Balancing the Risks and Rewards of Updated Digital Technologies in Nuclear Facilities

Securing nuclear facilities has always posed technical and policy challenges. Today, with efforts to modernize and digitize nuclear facilities around the world, the task of securing them to a high degree of confidence is more challenging than ever. Engineers and operators working to integrate new technologies with old must understand the significant implications for nuclear security so that facilities can take advantage of the benefits of new technology while maintaining the highest levels of security. 

In nuclear energy and research facilities, new and updated technologies including new business systems, automated intrusion detection, digital displays in control rooms, and a multitude of digital instruments modernize and improve operations. But adding new functionality can carry significant risks. New systems could allow hackers to enter networks to deface or to alter data or allow intruders to download a security plan in preparation for a real-life attack. Sophisticated attackers could alter important information during a fuel reload, or a USB port could be the source of a computer virus that stealthily disrupts daily operations.

Cybersecurity and the Index

Recognizing the growing need to secure nuclear facilities against cyber attacks, the NTI Index in 2016 began tracking cybersecurity regulations at nuclear facilities. Four years later, the 2020 Index shows that progress to adapt, secure, and defend against cyber attacks through policy and regulatory changes, while gradually improving, remains slow.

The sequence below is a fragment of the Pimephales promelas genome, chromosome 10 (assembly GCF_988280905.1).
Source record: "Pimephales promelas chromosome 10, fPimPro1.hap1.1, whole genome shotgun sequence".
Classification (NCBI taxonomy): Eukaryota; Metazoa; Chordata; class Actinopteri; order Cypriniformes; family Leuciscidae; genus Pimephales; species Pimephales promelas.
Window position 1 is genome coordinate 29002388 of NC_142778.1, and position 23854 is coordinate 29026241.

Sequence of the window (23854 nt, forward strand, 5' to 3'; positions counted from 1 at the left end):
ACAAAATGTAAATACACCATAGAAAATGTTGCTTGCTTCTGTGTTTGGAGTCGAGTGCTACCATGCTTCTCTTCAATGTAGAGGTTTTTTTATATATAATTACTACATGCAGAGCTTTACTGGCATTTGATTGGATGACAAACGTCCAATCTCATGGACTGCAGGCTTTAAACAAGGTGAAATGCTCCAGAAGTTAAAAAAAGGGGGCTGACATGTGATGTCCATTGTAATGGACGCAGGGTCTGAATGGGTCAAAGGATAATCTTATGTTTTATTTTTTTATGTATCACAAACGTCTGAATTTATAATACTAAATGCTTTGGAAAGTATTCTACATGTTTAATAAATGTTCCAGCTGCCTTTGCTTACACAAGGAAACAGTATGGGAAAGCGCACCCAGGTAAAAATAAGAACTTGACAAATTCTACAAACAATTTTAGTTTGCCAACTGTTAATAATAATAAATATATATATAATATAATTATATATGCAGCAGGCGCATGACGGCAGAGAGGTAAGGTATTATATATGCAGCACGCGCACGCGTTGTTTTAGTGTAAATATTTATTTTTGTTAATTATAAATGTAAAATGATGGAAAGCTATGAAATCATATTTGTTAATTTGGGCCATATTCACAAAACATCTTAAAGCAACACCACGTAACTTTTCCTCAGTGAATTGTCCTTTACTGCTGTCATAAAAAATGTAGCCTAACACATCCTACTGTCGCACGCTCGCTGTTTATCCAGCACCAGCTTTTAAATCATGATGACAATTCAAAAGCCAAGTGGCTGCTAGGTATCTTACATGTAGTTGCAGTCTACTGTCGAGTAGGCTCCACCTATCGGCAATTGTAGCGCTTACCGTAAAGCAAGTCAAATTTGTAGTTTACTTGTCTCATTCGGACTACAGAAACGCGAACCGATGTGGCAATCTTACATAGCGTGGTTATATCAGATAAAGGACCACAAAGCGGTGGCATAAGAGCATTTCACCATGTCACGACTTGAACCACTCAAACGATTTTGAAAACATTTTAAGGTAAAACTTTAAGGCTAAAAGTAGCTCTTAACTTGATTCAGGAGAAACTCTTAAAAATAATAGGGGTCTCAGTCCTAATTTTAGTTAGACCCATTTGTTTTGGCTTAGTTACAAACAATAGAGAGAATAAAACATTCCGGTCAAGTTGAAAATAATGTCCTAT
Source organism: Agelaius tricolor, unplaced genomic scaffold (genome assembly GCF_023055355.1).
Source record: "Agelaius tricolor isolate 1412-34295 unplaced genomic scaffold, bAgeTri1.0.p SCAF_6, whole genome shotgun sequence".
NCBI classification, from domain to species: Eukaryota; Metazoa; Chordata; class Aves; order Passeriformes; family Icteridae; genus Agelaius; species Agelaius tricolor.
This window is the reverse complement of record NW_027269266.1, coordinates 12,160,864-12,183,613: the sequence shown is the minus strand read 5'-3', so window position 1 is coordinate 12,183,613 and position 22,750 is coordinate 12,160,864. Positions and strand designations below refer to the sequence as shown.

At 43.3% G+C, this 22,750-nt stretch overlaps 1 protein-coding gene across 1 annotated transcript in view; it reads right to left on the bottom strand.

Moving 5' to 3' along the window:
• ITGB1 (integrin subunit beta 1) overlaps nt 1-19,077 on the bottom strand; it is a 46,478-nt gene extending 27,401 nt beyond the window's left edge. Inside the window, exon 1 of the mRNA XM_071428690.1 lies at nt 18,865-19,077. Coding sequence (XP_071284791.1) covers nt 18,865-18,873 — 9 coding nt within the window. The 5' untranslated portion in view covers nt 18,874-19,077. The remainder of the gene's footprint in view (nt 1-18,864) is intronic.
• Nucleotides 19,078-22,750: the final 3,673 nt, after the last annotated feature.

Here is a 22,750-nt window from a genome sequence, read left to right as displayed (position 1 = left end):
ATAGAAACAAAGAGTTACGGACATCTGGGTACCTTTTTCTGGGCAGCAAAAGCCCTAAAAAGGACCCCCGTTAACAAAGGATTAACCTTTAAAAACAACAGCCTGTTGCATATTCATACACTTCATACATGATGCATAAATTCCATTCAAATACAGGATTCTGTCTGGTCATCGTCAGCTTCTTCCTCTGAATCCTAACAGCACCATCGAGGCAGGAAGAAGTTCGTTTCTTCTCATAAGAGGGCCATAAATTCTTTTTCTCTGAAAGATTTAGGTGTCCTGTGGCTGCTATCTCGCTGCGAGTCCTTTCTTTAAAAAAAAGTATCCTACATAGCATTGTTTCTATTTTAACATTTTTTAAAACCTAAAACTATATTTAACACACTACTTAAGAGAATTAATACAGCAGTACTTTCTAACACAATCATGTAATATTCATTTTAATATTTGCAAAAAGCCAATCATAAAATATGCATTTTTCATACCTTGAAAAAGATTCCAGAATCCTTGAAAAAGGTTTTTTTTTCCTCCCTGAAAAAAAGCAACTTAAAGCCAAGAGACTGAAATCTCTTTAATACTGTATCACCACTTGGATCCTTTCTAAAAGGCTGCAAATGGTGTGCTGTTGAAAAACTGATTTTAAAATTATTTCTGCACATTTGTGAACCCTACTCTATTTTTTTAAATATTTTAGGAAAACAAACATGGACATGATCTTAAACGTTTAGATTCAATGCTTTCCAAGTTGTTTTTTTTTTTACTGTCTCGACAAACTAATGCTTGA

This chart shows a gradual increase in the percentage of countries with a basic requirement for nuclear facilities to protect against cyber attacks.
Cybersecurity Score Distribution
This chart shows the number of countries scoring 0-8 points in 2016, 2018, and 2020. It shows the number of countries with more points is growing over time.
Countries scoring 50+ in cybersecurity
This chart shows the percentage of countries scoring below 50 and of countries scoring 50 and above for 2016, 2018, and 2020. The chart shows gradual improvement since 2016.

The Future of Cyber-Nuclear Security

Public- and private-sector leaders should not wait for regulations to slowly catch up to the scope and severity of the cyber threat, but they must take more proactive security measures as they modernize their facilities with new and updated digital capabilities and tools. The minimum measures needed across the nuclear enterprise include mandatory cybersecurity policies such as assessments, cybersecurity awareness programs for all employees, and protection for sensitive digital assets, especially as they are upgraded.

Regulators and operators must act now, but also prepare for the future. As digital technologies are involved in more nuclear operations, the responsibility to avoid sacrificing the security of nuclear materials and facilities in the name of technology will intensify.